We lump all kinds of companies under the vague umbrella term 'SMB', but growing from the 'S' to the 'M' can be as fraught with peril as when you first started out.
Any new venture takes investment, whether it's in people, systems or IT. That tends to impose a bias in favour of sticking with what you have. But when they become outdated or less able to handle your growing workload, these assets might become liabilities, costing more money than they generate and restricting business growth.
We spoke to three past Telstra Business Awards winners to find out about the strategic management decisions that allowed them to smoothly transition from small to medium.
Are you a tech expert?
Technology might be the cornerstone of the modern economy, especially at the SMB scale. Even businesses that start in the proverbial garage can do business anywhere the internet is available because of access to mobile computing, affordable cloud services, and more.
As Monique Filer, co-founder of b.box, a company that designs baby and toddler products says: "The international expansion of our business happened quickly only because of technology and connectivity. Twenty years ago we would have had little or no international presence. Technology enables us to connect to people and our suppliers quickly."
Damien Moriarty is the co-founder and executive director of Killarney Homes, which builds energy efficient houses in Australia's tropics. He thinks tech should be part of business DNA from day one. "Being tech-savvy can allow better design of a business early, which can help you scale a lot easier as you grow," he says.
But what if a gap in the market presents the opportunity for your business to scale, but you don't know your AR from your VR or your cloud from your server? Anthony Kittel is the managing director of REDARC Electronics, which designs and manufactures products for a variety of industrial sectors. Kittel considers a willingness to try new things and being open to new ideas more important.
It's an interesting position for a company, for which IT has been a critical bedrock, to take but it's working. REDARC has gone from eight employees to more than 150 across Australia and New Zealand.
"It's a desirable attribute," Kittel says about basic tech-savviness, "but it's not essential to creating a business. Good associations or access to those resources – internal or external – during the early stages can help as the organisation defines itself."
As you grow, it can have the effect of unshackling you from the vagaries of IT to a large extent – if that's what you want. b.box found itself facing a tipping point when it could hand off more 'grunt' work.
"Technology means not having to have an extra person entering orders into the system," Filer says. "Orders come in automatically through the website."
More than just machines
The need to invest in people other than themselves was also the point at which b.box realised business was about picking more than the right systems or software. Filer and partner Dannielle Michaels went from doing everything (yes, in a garage) to having a warehouse, office and staff. "You just can't do it all yourself when you begin to scale," Filer says.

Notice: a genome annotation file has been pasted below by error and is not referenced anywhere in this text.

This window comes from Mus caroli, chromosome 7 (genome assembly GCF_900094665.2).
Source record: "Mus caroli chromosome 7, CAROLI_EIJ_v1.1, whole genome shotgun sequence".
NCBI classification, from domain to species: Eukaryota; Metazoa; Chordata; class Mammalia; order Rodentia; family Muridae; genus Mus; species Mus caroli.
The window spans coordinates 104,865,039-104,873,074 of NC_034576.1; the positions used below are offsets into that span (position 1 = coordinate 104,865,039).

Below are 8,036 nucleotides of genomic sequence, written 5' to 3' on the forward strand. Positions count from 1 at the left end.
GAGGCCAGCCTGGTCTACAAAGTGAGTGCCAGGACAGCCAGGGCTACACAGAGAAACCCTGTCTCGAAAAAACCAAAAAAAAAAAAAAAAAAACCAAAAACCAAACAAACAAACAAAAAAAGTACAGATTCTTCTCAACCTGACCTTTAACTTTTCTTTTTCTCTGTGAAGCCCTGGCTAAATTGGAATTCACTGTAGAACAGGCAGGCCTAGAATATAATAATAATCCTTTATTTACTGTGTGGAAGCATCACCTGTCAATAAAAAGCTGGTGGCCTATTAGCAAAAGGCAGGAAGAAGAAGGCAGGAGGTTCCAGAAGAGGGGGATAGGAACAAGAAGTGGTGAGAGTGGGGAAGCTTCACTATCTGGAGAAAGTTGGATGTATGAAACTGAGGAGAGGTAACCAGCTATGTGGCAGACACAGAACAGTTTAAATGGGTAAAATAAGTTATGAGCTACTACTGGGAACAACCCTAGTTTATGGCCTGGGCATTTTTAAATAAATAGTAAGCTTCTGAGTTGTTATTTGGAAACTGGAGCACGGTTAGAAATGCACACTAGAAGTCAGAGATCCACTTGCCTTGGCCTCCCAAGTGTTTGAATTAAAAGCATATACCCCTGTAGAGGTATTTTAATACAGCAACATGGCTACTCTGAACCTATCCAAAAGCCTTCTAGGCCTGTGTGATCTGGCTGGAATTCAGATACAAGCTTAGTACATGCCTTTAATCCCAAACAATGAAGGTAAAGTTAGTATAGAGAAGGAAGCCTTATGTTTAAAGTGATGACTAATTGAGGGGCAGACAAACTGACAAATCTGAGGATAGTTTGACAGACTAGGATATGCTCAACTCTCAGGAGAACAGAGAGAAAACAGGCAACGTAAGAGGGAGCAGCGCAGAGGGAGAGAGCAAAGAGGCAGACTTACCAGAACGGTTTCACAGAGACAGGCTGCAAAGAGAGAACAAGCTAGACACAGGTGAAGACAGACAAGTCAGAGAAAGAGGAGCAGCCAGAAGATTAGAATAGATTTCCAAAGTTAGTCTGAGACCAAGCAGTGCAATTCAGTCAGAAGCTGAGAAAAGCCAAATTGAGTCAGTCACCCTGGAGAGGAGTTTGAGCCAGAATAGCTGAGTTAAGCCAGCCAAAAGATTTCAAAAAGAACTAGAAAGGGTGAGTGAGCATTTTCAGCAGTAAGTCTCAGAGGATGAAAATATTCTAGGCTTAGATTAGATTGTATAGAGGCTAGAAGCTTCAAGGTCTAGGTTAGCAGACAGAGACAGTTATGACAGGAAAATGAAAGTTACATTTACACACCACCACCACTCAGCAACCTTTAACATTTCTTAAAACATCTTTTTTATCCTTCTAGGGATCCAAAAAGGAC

That said, such growth does call for improvements in the IT structure too. b.box now uses a messaging system to cut down on email, and orders now go from the website to the integrated warehouse management system – a far cry from the days of manually entering an order into an accounting program and printing the invoice to pass onto the warehouse.
The IT field itself is always growing and offering new opportunities – with or without you on board. "Our growth occurred during a period of rapid advancement in ICT (information and communications technology), all of which are available to everyone – including competitors," says Kittel of REDARC.
Time to let go?
The danger with any technology is that you can outgrow it, and the more entrenched it is in your way of working, the harder – and more expensive – it will be to adjust.
Kittel says REDARC is proactive about either upgrading or decommissioning systems and have recently used an audit organisation to conduct a full diagnostic of the business, including IT, physical production and processes.
Killarney Homes is also staying ahead of the curve, deploying its own software and applications when it becomes cost-effective enough.
Moriarty says the biggest issue facing the company is often to bring different processes and applications into line and integrate them. Instead of buying a boxed enterprise resource planning (ERP) system (the product class that connects databases across an organisation and provides real-time analytics into things like cash on hand, assets, production capacity, orders, payroll and more), Moriarty engaged a developer to build Killarney Homes' own web-based ERP system.
Moreover, the changing technology environment is baked into the company's plans. Killarney Homes has a mandate to provide IT that allows staff to do their job “wonderfully”, and a tech strategy forms part of the critical three-year plans the company follows.
So it seems preparation is key in all things. Have a plan and the resources in place before growth starts rather than plugging gaps when growth happens.
As Filer says; "The biggest changes for us have revolved around clear, defined systems and processes that are clearly communicated and understood. When those are in place, things now just happen – it's like magic!"